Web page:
Do social movements and left parties influence public policy and global governance? Do they improve policy outcomes, and/or make them more progressive? I answer these questions by focussing on the area of gender and public policy. My most recent, co-authored work is a global comparative study of gender and public policy in the family, workplace and dealing with violence against women and reproductive rights. Another current project looks at informal institutions and intersectionality as ways to add depth to our understanding of policy processes and theory. My current work examines transnational social movements using twitter data to map the relationships between activists and to answer questions about diversity and inclusion.
||This paper identifies and describes two new norm-based strategies for institutional change to address intractable social problems. In both strategies, advocates “foreground” and criticize norms supporting the institutional status quo before either promoting an alternative existing norm via normative reframing of the issue, or creating and promoting an entirely new norm via normative innovation to build support for new institutional arrangements. Drawing on examples of institutional change addressing the problems of climate change and violence against women, the analysis illustrates how these strategies are especially effective in the face of opposition from vested interests or problematic existing norms.|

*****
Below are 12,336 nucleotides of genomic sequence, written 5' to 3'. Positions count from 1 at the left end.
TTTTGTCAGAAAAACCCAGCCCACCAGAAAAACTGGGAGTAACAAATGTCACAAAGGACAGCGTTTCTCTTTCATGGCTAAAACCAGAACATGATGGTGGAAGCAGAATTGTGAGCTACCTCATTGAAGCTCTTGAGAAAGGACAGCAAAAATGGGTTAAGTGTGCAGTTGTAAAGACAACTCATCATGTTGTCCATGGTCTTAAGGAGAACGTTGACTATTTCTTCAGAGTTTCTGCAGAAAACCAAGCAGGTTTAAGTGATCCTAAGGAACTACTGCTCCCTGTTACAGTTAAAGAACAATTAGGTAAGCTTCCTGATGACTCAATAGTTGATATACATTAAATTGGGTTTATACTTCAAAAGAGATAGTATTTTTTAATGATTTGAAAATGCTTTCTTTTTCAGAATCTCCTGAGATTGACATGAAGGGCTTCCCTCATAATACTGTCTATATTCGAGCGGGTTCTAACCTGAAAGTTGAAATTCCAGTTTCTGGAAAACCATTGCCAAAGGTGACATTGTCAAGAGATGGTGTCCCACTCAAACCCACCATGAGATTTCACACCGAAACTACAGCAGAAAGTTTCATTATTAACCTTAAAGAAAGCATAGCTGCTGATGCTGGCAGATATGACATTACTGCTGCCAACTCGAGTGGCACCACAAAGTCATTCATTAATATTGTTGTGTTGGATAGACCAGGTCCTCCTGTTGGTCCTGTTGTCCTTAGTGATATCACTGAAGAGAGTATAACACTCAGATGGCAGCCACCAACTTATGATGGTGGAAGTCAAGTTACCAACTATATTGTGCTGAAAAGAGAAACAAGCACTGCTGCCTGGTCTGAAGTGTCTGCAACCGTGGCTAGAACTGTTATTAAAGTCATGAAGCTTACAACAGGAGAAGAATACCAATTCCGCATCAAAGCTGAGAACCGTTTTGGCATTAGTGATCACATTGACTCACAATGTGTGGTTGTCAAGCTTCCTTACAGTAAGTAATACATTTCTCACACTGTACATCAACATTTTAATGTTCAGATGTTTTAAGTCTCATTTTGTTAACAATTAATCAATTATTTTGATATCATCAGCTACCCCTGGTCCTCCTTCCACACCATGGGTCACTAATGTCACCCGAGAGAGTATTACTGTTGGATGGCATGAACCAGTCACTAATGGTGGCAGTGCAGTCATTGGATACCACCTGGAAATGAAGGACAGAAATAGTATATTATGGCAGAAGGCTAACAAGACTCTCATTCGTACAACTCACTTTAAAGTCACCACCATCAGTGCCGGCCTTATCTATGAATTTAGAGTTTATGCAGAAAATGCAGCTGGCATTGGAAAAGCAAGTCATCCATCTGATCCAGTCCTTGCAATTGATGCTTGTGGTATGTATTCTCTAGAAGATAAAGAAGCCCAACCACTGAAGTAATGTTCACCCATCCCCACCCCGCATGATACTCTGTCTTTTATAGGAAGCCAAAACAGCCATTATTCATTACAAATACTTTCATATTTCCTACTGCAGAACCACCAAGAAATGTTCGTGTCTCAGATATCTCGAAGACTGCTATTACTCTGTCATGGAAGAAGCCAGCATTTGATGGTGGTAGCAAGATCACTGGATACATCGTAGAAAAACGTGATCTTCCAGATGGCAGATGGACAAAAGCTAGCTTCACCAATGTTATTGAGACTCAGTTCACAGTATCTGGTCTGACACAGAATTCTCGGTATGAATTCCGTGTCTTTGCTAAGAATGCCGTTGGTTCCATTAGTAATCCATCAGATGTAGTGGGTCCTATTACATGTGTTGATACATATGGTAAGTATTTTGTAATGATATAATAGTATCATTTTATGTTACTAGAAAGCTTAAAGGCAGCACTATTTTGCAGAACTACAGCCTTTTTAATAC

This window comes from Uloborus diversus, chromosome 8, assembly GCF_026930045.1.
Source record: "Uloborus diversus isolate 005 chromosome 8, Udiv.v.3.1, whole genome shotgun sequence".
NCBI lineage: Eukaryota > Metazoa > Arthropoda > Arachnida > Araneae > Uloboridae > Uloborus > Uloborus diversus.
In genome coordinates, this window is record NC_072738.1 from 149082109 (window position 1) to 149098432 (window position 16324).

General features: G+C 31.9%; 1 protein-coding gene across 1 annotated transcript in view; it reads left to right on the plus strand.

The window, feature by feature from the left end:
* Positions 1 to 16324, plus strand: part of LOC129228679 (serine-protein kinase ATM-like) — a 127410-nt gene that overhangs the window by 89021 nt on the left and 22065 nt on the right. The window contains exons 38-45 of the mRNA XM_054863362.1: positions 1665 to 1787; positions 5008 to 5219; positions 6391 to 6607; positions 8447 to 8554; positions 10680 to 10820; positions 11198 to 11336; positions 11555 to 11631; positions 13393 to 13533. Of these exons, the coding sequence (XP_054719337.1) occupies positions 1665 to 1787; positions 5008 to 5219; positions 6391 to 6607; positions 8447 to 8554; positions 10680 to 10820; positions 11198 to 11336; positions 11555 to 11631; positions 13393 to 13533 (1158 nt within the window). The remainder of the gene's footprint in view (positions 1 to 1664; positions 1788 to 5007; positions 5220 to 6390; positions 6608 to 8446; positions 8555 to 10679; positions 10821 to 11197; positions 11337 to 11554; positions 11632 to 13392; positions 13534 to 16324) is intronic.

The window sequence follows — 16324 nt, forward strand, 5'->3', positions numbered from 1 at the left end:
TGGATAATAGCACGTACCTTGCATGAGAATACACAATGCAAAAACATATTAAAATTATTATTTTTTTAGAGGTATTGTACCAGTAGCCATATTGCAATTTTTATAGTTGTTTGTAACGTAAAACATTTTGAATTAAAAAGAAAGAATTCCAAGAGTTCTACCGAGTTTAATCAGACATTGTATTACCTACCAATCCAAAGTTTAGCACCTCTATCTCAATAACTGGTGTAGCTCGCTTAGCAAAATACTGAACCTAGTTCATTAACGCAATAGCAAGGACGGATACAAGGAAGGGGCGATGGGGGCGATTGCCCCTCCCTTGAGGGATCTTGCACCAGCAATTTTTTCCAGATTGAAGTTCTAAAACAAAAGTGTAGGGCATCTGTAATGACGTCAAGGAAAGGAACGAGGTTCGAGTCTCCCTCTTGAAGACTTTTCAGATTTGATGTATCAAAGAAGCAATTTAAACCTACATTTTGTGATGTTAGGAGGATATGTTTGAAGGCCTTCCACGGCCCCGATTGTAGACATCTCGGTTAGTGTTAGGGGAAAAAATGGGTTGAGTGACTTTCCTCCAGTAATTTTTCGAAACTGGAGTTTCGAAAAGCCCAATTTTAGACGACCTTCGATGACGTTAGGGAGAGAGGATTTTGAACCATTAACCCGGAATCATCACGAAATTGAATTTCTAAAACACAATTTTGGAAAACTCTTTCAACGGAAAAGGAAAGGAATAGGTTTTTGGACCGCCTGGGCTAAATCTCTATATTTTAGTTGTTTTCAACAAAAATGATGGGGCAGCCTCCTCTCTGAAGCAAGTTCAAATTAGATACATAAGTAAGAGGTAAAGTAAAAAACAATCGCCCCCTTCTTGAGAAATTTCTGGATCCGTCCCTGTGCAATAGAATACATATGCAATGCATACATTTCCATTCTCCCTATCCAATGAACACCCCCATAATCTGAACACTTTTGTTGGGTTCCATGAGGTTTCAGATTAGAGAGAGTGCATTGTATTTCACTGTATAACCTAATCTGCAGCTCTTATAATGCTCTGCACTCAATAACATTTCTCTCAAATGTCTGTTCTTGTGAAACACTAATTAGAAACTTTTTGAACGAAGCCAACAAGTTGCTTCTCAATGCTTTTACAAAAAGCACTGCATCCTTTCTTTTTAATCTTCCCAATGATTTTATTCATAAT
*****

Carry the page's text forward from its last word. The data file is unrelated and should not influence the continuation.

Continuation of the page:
Social Policy SECONDARY
Comparative Public Policy PRIMARY
Policy Process Theory SECONDARY
Agenda-Setting, Adoption, and Implementation PRIMARY
DIVERSITY AND INCLUSION
VIOLENCE AGAINST WOMEN